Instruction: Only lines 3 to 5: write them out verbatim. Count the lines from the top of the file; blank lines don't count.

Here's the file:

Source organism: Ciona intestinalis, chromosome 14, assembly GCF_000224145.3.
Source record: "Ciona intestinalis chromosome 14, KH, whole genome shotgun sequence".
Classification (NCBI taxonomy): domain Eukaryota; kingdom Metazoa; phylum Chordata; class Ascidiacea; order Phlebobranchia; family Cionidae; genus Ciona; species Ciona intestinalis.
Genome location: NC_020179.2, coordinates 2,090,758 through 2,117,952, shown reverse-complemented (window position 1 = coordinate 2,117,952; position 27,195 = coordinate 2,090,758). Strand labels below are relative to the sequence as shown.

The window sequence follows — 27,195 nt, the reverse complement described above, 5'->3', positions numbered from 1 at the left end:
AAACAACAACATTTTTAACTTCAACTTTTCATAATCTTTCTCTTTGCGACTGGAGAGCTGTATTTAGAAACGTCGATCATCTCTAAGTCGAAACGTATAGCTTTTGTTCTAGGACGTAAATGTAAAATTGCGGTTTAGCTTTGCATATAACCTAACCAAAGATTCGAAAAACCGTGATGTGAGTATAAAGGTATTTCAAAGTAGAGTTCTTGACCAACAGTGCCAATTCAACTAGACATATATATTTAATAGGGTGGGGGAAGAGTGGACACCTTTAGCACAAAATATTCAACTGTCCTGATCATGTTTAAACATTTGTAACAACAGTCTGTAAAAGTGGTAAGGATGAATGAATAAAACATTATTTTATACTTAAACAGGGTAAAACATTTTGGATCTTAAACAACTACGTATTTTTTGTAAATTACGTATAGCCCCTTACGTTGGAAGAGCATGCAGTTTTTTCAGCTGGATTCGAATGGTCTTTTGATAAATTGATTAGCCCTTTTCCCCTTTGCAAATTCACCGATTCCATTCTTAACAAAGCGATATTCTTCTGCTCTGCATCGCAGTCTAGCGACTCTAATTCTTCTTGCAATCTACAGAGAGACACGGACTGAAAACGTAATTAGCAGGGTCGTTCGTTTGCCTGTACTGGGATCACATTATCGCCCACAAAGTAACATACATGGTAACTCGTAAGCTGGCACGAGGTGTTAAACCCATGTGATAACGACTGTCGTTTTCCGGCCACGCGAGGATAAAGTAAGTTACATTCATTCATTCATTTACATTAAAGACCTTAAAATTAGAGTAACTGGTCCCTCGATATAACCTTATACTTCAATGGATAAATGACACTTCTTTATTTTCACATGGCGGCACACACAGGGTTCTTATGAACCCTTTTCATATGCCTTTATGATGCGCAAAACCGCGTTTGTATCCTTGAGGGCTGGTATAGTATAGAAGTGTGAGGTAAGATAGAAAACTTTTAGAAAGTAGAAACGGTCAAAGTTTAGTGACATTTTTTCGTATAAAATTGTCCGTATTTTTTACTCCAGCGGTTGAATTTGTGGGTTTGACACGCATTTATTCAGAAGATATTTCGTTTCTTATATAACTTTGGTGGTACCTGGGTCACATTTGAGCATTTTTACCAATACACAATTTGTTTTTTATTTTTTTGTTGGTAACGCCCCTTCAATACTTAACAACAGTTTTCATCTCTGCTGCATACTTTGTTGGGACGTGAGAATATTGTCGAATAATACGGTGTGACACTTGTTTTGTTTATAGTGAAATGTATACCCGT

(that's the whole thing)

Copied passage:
Classification (NCBI taxonomy): domain Eukaryota; kingdom Metazoa; phylum Chordata; class Ascidiacea; order Phlebobranchia; family Cionidae; genus Ciona; species Ciona intestinalis.
Genome location: NC_020179.2, coordinates 2,090,758 through 2,117,952, shown reverse-complemented (window position 1 = coordinate 2,117,952; position 27,195 = coordinate 2,090,758). Strand labels below are relative to the sequence as shown.

The window sequence follows — 27,195 nt, the reverse complement described above, 5'->3', positions numbered from 1 at the left end: